Film Reviews: Wednesday, March 08, 2006
Watch the windows! Vinessa Shaw tries to escape the denizens of the hinterlands in ‘The Hills Have Eyes.’
The Hills Have Eyes
Starring Aaron Stanford, Kathleen Quinlan, Vinessa Shaw, Dan Byrd, and Ted Levine. Written by Alexandre Aja and Gregory Levasseur, based on Wes Craven’s screenplay. Directed by Alexandre Aja. Rated R.

Move over, Saw and Hostel — The Hills Have Eyes is flat-out creepy.


Most slasher flicks have a touch of camp about ’em.

Take the handiwork of Eli Roth. In recent interviews, the writer-director described his recent sophomore effort, Hostel, as National Lampoon’s European Vacation for the macabre. The analogy’s apt: In his 2006 fright, three collegiate horndogs bounce around Eastern Europe in search of sexually liberated Slovakian babes. The boys get laid, all right, and then laid out and tortured by a bunch of psychos in an underground slaughterhouse.

Like a lot of other contemporary schlock-makers, Roth emits a good balance of funny and nasty, the kind of delinquency that has you waiting giddily for the next gross-out moment.

Not so Alexandre Aja.

The 27-year-old Parisian director takes a much less campy, much more serious approach, Last year, his intense murder-spree-on-celluloid, High Tension, proved unforgiving when it comes to shock and scare. With its swooning camera action and claustrophobic cat-and-mouse scenarios, the film doesn’t leave you eager to watch the next camped-up decapitation; it keeps you in an utter state of panic.

Aja’s ferocious remake of the 1977 freak show The Hills Have Eyes delivers more of the same. There is a bit of a Griswoldian plot at work here: On a road trip across the Southwest, the Carter family wrecks its RV in the desert, and for the remainder of the film, the seven of them struggle to survive both the blazing heat and several marauding mutant cannibals.

So if Roth’s Hostel channels European Vacation, then Aja’s Hills is the horror genre’s contemporary answer to The Goonies. Both Hills and Goonies take place above and below cavernous dwellings, but the real parallel is in the makeup department: Hills’ physically deformed humanoids — the bad guys — all bear an awfully close resemblance to The Goonies’ Baby Ruth-lovin’ Sloth.

With half-melted faces and hooves for hands, the Hills creatures don’t talk like Sloth, and they don’t have a hankering for sweets. Rather, they growl stuff like, “Kill the baby!” and pillage for any kind of food they can get their hooves on, including people. If anyone recalls the original Hills, not every creature was as elaborately grotesque. Granted, director Wes Craven (who takes producer credit this go-round) was working on a shoestring budget, but with the exception of the henchman mutant Pluto (played by character acting gem Michael Berryman), the rest of the original cast just came off as really dirty and deranged. Here, the hinterland folk are latex demons.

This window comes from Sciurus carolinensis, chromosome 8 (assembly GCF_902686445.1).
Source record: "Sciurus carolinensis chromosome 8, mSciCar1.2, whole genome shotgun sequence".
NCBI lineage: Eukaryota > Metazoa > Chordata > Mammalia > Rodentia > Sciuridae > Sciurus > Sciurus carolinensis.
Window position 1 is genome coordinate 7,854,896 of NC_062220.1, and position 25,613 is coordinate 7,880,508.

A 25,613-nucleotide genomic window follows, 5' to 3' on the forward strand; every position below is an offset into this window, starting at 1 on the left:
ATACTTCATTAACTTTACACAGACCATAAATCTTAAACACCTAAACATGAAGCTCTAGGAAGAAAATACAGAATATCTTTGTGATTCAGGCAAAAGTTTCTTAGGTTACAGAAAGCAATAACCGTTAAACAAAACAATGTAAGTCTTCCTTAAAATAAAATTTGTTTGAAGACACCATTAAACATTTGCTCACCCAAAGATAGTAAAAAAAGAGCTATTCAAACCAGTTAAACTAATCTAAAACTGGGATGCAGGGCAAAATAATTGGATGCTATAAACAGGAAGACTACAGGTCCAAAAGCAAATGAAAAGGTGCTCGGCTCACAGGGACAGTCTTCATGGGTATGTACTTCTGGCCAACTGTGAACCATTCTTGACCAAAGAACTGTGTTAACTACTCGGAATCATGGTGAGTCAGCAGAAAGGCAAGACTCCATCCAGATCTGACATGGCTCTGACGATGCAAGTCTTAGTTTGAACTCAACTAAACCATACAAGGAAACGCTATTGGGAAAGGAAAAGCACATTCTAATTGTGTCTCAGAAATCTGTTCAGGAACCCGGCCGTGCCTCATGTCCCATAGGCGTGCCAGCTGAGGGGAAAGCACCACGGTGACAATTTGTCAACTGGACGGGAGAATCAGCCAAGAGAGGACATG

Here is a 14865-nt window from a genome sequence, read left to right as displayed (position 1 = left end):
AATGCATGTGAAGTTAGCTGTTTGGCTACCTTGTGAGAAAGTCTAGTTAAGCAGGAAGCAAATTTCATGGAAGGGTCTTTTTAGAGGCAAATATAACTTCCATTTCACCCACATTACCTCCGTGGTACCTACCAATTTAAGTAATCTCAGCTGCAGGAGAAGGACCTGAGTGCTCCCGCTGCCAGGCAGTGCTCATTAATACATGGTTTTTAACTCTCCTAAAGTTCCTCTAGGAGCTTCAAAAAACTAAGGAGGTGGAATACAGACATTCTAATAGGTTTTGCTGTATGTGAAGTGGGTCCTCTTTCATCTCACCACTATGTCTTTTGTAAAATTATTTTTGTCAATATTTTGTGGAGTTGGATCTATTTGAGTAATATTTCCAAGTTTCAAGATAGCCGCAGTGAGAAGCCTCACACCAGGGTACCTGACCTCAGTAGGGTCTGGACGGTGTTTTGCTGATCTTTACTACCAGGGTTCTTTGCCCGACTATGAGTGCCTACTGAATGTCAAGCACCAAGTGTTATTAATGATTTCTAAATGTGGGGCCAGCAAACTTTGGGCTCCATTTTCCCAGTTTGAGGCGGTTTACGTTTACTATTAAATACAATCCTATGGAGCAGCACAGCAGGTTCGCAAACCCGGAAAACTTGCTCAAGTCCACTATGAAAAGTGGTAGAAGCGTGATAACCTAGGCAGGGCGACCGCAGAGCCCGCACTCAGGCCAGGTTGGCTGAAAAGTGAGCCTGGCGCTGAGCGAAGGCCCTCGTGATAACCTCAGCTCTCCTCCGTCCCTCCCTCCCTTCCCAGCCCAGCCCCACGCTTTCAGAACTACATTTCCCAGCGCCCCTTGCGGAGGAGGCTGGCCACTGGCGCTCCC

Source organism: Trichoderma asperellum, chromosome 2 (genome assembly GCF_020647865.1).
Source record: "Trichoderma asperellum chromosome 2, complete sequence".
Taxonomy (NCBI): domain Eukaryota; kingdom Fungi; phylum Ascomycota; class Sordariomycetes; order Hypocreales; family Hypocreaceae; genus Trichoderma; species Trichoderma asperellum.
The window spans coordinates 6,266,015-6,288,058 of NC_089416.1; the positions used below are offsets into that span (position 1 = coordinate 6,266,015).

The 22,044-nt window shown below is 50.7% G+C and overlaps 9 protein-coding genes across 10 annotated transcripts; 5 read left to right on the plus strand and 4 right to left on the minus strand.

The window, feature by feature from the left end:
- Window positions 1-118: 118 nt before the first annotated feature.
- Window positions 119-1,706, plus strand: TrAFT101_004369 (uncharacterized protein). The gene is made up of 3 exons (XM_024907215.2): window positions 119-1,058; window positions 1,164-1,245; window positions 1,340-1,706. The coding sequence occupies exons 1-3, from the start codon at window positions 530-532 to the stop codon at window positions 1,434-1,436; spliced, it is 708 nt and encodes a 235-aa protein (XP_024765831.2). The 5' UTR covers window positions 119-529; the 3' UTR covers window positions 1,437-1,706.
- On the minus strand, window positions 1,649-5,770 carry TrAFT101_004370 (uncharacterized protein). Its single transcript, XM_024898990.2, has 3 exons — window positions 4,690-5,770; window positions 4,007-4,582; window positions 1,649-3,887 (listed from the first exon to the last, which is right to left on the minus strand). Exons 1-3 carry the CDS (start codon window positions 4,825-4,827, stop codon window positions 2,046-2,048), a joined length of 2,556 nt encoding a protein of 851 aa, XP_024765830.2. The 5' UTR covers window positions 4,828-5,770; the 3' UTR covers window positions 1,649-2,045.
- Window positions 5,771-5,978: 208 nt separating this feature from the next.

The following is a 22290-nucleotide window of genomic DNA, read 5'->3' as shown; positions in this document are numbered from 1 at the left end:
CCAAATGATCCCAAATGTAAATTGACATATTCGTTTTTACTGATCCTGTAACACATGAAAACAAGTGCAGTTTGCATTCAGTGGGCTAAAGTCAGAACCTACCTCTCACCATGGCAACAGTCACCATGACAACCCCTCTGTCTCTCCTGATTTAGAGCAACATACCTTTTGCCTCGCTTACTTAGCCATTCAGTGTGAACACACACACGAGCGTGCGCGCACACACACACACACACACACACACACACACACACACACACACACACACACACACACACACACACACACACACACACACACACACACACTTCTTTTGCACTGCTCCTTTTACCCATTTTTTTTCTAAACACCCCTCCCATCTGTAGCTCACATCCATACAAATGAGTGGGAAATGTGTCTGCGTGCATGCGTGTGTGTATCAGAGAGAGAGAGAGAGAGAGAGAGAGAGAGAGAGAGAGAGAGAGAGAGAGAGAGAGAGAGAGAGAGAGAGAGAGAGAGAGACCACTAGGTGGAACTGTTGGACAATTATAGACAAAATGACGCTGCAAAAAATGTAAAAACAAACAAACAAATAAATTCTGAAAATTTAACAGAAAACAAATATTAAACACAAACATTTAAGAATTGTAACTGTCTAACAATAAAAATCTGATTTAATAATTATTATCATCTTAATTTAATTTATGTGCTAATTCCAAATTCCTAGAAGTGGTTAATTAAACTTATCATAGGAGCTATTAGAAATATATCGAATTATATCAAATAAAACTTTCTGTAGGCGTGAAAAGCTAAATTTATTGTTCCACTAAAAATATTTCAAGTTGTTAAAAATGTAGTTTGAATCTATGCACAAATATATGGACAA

The 2006 story (co-scripted by Aja and Gregory Levasseur) stays pretty faithful to Craven’s original, except that Aja stretches the film to twice the original’s running time of a crude 89 minutes. Aja goes beyond the arid, mountainous crags to better explain the hill people’s proclivity for violence. Short answer: radiation.

We appreciate the enlightenment, but it’s sort of beside the point. Narrative logic should rank low on the priority scale in a bloodbath like this — and it does — because Aja focuses on the trauma, where he’s most effective. Suffice to say that people being burned alive and trapped with some strange meat in a cooler are among the thrills.

Aja also knows how to use music (Hills’ score is by Tom Hajdu and Andy Milburn). During the shock scenes, the silence is pierced by what sounds like a military alarm, like something you’d hear while approaching, say, an atomic bomb testing area — like, say, the very area that the monsters’ ancestors failed to evacuate during the Eisenhower administration. The music, the tension, the visuals — you may find yourself trapped in this nightmare alongside the Carters, whom you barely know, and crying “Uncle!” within the first 40 minutes.

In the past couple of years, a massive attack of sadism has risen to the fore in the slasher genre. Hostel, High Tension, Rob Zombie’s The Devil’s Rejects, the Saw series (a third installment opens later this year). Title by title, this movement in horror, helmed by a generation of 1980s pop-culture zealots, pushes the limits of sexual perversion, moral debauchery, and the tolerance levels of the Motion Pictures Association of America — a number of recent gore-filled films required multiple trips to the editing room to ensure R ratings.

With The Hills Have Eyes at the top of the heap, expect those boundaries to continue expanding.

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